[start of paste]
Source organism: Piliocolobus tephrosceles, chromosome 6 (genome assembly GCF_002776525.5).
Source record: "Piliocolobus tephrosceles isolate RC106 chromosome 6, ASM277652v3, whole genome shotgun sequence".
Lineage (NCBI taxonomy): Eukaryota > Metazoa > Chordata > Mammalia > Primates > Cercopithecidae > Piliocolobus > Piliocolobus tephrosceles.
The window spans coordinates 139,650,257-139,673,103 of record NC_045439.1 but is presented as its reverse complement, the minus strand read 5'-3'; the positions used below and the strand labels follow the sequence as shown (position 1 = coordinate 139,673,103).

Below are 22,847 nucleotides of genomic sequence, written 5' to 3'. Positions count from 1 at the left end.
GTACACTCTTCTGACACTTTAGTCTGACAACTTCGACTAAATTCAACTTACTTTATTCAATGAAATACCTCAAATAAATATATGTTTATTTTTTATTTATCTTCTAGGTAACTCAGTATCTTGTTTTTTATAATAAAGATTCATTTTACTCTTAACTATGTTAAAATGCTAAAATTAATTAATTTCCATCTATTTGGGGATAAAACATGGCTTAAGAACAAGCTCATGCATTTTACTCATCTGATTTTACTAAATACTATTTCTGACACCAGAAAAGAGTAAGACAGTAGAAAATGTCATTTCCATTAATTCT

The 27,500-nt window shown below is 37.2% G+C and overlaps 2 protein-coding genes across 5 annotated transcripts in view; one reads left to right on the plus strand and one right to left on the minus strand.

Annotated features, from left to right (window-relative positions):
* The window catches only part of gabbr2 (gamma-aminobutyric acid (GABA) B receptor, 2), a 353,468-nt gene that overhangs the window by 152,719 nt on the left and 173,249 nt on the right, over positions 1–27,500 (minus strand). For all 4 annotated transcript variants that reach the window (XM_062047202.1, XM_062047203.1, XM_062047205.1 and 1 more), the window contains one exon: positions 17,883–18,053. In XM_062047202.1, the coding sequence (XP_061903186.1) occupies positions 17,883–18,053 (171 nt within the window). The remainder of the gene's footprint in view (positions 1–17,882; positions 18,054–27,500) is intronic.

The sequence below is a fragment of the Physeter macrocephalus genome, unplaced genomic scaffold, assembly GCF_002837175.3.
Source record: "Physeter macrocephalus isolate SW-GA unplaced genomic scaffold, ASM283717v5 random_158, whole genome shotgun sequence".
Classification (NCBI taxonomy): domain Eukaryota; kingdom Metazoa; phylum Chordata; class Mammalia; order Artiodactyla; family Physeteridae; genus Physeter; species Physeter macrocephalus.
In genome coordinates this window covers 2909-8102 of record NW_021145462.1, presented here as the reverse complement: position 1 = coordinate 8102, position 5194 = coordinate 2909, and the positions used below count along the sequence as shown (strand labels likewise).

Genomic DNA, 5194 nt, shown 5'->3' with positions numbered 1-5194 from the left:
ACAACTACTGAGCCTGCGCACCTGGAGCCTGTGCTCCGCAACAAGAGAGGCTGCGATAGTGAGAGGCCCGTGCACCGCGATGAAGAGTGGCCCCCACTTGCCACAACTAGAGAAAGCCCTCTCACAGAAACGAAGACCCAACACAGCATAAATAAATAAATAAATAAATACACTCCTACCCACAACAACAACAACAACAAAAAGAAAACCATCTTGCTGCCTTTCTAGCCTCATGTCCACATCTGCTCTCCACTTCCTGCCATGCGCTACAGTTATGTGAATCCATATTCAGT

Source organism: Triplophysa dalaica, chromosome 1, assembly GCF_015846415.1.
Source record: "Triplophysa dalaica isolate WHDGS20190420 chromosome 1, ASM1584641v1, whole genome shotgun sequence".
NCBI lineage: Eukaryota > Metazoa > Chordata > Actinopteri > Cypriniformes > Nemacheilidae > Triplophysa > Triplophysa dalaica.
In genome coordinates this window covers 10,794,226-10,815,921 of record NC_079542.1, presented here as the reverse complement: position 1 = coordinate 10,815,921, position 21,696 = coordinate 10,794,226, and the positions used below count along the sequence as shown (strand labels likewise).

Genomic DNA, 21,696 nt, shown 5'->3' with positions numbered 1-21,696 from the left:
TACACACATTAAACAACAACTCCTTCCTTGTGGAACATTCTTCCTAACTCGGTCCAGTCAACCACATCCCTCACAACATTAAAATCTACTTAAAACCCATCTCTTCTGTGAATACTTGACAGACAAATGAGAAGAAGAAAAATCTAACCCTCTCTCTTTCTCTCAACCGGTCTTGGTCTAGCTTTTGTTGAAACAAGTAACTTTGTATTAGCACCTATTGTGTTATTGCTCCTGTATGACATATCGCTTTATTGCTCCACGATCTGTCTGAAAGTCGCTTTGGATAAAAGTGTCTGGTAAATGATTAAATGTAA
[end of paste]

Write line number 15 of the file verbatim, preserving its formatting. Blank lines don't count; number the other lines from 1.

ACAACTACTGAGCCTGCGCACCTGGAGCCTGTGCTCCGCAACAAGAGAGGCTGCGATAGTGAGAGGCCCGTGCACCGCGATGAAGAGTGGCCCCCACTTGCCACAACTAGAGAAAGCCCTCTCACAGAAACGAAGACCCAACACAGCATAAATAAATAAATAAATAAATACACTCCTACCCACAACAACAACAACAACAAAAAGAAAACCATCTTGCTGCCTTTCTAGCCTCATGTCCACATCTGCTCTCCACTTCCTGCCATGCGCTACAGTTATGTGAATCCATATTCAGT